"We've been here before a few times", commented Tetley. "There on the left is the entrance to Hyning Scout Wood that we walked through on the day we summited Warton Crag. Then that path ahead leads past the limekiln and to Peter Lane. We have also walked the path right, on by the wall, which comes out onto the back road from Warton to Yealand Conyers."

"That's our route today", said Southey.

At the road, Shaun instructed, "turn right, to the corner, then go left through the gap stile, and keep head uphill on the rough path."

At the top we were at Summerhouse Hill with this large round cairn. Or so we thought until Grizzly said, "it is actually the base of a modern summerhouse."

"Hence the hill name, then", replied Allen.

What we did not realise is that the hill is included under the Hill Bagging website list, and is a therefore a recognised summit. However we cannot claim to have climbed it as we did not go to the top of the mound. "We will have to come back here again then", said Little Eric, later.

This was one reason why we suggested to Dad to repeat the walk on the Sunday in September. Reaching the top of the hill, Allen called out, "come on pals, lets scramble onto the mound for our picture."

"Yippee", cheered Little Eric, "today we can finally say this summit has been bagged."

In 2021, we sat again for our summit picture. The main reason for including it is with regard to Tetley. He is very proud of his Yorkshire heritage that is displayed on his t-shirt. However the nearly 900 walks over the years have taken its toll with it literally falling to bits. So Dad arranged to get his a new one that was delivered just yesterday. He still wears his original underneath. "You look a really bobby dazzler, pal", said Little Eric.

On the September day, Grizzly said, "I have been doing some research about Summerhouse Hill. It is the alleged site of Lancashire's largest stone circle, with and irregular diameter of 140m (460ft). "

Looking about and scratching his head, Tetley said, "I just don't see anything like that."

The rest of us had to agree too, so Grizzly went on to explain. "Only four stones actually remain, although there are apparently numerous socket holes that once housed further stones. I realise that none of us are really expert enough to see those, but we can see the remaining stones. One is that large split stone just the other side of the path in line with the mound."

"Now, we have to walk across to the far side by the trees to see the other three." There he instructed, "stand looking back to the summerhouse mound." He then pointed right. "These are the next two stones, and then looking between these and the mound is the third."

"Oh I see, and following left past the mound the circle continues with the split stone", said Tetley.

"Wow", breathed Southey. "The stones are huge as I presume were the missing ones. What an impressive sight it must have been."

In 2021 we attempted to look for socket holes of missing stones. Not very successfully we might add, but this shallow depression is maybe where a stone once lay.

"Not everyone is convinced about the site, and it has been dismissed by other sources as debris from a collapsed tor that gives the appearance of a toppled circle", said Grizzly.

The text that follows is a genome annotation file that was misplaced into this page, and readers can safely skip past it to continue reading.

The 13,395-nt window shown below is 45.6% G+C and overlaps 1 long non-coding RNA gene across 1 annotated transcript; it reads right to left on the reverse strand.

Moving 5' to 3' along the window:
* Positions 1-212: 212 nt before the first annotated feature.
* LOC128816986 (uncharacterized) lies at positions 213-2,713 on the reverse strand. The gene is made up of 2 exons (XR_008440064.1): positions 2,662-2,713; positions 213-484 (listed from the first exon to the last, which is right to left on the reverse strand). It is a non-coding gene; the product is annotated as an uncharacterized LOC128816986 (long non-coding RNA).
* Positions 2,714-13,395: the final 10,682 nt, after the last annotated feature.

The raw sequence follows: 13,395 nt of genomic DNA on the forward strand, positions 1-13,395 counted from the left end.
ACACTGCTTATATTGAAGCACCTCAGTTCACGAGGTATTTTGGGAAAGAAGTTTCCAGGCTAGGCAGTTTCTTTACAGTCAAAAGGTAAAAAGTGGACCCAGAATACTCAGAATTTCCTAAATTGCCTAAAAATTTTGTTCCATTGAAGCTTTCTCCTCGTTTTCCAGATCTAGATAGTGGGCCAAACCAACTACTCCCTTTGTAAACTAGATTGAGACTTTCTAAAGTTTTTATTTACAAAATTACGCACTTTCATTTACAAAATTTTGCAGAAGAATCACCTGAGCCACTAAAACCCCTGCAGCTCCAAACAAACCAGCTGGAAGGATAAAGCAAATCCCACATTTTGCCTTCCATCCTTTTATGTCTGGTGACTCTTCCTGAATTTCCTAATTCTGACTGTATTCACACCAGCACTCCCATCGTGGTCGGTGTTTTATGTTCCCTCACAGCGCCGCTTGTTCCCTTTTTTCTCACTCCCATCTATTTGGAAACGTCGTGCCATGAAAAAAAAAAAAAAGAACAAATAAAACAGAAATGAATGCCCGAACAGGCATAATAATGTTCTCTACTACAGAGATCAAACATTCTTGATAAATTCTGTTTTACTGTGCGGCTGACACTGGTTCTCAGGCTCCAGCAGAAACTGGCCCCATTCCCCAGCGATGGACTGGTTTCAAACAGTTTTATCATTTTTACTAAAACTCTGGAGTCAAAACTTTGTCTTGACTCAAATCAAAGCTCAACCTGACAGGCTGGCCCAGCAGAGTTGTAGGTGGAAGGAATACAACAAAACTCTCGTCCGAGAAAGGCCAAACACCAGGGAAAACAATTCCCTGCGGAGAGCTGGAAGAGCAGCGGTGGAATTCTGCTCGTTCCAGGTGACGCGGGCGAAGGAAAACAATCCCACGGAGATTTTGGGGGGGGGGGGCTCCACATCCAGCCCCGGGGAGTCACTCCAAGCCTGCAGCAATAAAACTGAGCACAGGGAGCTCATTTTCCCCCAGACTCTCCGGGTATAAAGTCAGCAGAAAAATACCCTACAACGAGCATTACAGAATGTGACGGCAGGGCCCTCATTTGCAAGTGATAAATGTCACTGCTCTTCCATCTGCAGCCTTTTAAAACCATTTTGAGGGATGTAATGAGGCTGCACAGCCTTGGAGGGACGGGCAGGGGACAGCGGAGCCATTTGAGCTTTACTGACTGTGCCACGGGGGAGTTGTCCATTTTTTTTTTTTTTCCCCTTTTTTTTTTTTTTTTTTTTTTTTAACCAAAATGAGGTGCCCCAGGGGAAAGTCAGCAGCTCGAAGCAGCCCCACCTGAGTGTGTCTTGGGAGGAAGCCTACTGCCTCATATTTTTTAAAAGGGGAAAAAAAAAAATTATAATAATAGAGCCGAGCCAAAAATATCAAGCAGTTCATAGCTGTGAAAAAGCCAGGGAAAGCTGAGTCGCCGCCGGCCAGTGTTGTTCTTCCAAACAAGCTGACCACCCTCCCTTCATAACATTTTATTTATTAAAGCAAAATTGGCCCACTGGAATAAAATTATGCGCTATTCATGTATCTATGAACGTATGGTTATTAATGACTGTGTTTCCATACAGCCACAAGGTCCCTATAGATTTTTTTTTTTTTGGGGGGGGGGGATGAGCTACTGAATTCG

On each day we then passed through the kissing gate, where we had this superb view of Leighton Hall, the family home of the Gillow dynasty of famous furniture makers, and the park land surrounding it.

Pointing across Morecambe Bay, Allen called out, "the sun is shining on Grange over Sands."

Seeing the number of memorial seats, Little Eric said, "will you take our picture please, Dad."

A path descends towards the Hall, Allen saying, "that's our route, I suppose?"

"Actually no", replied Southey. "Coming here was just a spur to see the view. We have to retrace our steps to the stile from the road at Yealand Conyers."

As we did this in May 2022, Dad could not resist snapping this shot of a ewe with her lambs.

"Oh heck, not more", cried Allen.

"Yes, but you have got to admit they are cute", replied Shaun.

Arriving at the stile, Southey pointed, "we take that path signed Deepdale."

This large house was just below us.

Dad said, "that is in the grounds of Yealand Manor, that was once the training college of the company Provincial Insurance that Uncle Eric and I worked for. The house was built by the company for the Bursar, Tony Clarke and family. His son Tim grew up there, and I worked with him at Kendal for a few years."

The path skirted the grounds and shortly the manor came into view. Dad said, "it is privately owned now. The company eventually sold it, then bought what is now the Riverside Hotel, as the training centre, just across from the offices in Kendal."

Uncle Eric said, "I recall lecturing on a number of courses at the manor."

Dad went on, "I attended a number of courses and conferences. I remember the first, the induction course for two weeks in January 1970. There were so many people on the course that I and a couple of other attendees had to lodge at the shop in the village and walk up each morning for lectures."

By where Dad had stopped to take the above picture, lay this boulder. "That's a Shap erratic brought down in the last ice age", said Tetley. "I can tell from the slight pinkish tinge of the granite."

The path led to a gate. "The position of the fastening is more suited to bears than humans", commented Tetley.

This led into woods, then out to a huge pasture, where by a gate right was an enclosure for two pigs. On the September day one ambled over.

At the far side of the pasture and beyond a gate the path swung right.

Shaun called out, "we ignore the sign pointing left to Deepdale, and go ahead through the gap stile."

The delightful waymarked path led us on and on through woods, and open ground.

Little Eric stopped our progress by pointing, "look at that large walled garden area. I wonder what is it associated with?"

Peering closely at the map, Shaun said, "I think it must be part of Yealand Manor estate."

This was confirmed in 2021. A lady and gentleman were sitting nearby having lunch. The lady had been repairing the walls, the gentleman being employed on the estate. He was interested when Dad told him he had worked for Provincial and attended courses at the manor.

"The house is little changed" he said. "The building that was the computer centre was demolished a few years ago."

"I thought so", replied Dad. Then he asked, "what is the walled structure?"

"A walled garden", he replied. "Mostly planted with vegetables. If you are passing here again and see me about, I would be glad to show you."

"Thank you."

So onwards through more woodland, soon going left as indicated by the waymark...